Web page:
I knew it! Inuit, and other indigenous populations experiencing inequality in Canada

Whilst Canada is a developed, progressive nation it is not without it’s fair share of issues and adversities. Similarly to Australia, Canada’s indigenous populations experience disadvantage and difference across a range of social conditions.

Meaningful international engagement targeted towards these such populations, and the country as a whole, can ensure the gaps between indigenous and non-indigenous Canadians are bridged, and that disadvantage can be eliminated.


The three indigenous populations in Canada are the First Nations, the Metis and the Inuit. Their communities are widespread across the Canadian state, so international engagement must also be dispersive, and not targeted simply at one geographical location.


Indigenous Canada

The main adversities faced by the indigenous groups are involvement in crime, land rights, employment, health, education and housing. But both the geographical dispersiveness, and the variety of issues, make meaningful international engagement difficult to conduct without effective planning.

(Video highlighting issues faced by indigenous people)


To overcome the adversities qualified individuals across the sectors will be required. In addition to their qualification volunteers would also require training and education in the cultural practices of the communities to ensure their local understanding to prevent cultural insensitivities.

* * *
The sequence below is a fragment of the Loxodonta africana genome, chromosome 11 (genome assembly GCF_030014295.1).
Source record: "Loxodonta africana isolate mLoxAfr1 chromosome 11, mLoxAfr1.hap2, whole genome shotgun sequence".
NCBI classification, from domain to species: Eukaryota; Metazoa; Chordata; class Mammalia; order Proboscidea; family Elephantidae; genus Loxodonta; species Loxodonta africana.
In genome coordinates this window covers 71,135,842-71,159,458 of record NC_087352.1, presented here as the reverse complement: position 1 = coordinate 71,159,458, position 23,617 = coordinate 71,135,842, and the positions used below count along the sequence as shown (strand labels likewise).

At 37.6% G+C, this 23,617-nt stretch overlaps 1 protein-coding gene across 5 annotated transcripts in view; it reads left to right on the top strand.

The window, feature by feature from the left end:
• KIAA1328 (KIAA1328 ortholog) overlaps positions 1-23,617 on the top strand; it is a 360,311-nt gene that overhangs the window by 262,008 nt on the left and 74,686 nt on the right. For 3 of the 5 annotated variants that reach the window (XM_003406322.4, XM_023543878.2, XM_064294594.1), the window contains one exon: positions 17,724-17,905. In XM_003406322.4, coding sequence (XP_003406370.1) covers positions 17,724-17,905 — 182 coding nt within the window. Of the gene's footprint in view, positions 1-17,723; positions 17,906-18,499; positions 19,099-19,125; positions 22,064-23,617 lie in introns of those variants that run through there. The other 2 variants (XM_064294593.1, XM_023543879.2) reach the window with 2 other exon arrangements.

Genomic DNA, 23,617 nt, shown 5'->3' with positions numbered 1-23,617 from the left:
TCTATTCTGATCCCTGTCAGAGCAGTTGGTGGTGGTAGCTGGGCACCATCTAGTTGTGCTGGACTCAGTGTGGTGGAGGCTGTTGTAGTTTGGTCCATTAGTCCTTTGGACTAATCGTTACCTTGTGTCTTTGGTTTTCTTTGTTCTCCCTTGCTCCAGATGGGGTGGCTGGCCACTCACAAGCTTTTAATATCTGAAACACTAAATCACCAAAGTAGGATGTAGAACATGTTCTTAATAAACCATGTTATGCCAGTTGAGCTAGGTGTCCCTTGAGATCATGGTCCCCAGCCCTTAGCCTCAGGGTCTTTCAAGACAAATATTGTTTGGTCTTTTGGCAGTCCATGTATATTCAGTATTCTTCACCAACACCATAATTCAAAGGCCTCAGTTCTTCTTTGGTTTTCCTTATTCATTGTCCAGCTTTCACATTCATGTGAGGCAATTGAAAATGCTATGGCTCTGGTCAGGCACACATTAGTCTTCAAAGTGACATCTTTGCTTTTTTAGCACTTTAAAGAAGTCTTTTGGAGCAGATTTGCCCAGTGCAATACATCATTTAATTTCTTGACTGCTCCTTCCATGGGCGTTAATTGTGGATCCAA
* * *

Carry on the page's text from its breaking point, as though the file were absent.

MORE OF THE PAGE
Inuit family

For example, to overcome educational disadvantage, qualified teachers, who have completed studies on the history and current state of the indigenous communities, will be much more meaningful and effective.

Engagement also has to have bi-partisan support. The communities, as represented by an indigenous community leader, must desire this engagement and actively seek to overcome these negative issues, with the acknowledged support of foreign assistance.


Representing community

In addition, the provision of this engagement needs to be long term. It has to be deployed for long enough that positive change will occur, and will continue to occur long after the initial engagement begun. Despite positive changes occurring through the program, the cultural sensitivity must ensure that important traditions and cultural characteristics remain, to guarantee that essential social diversity will still be intact.



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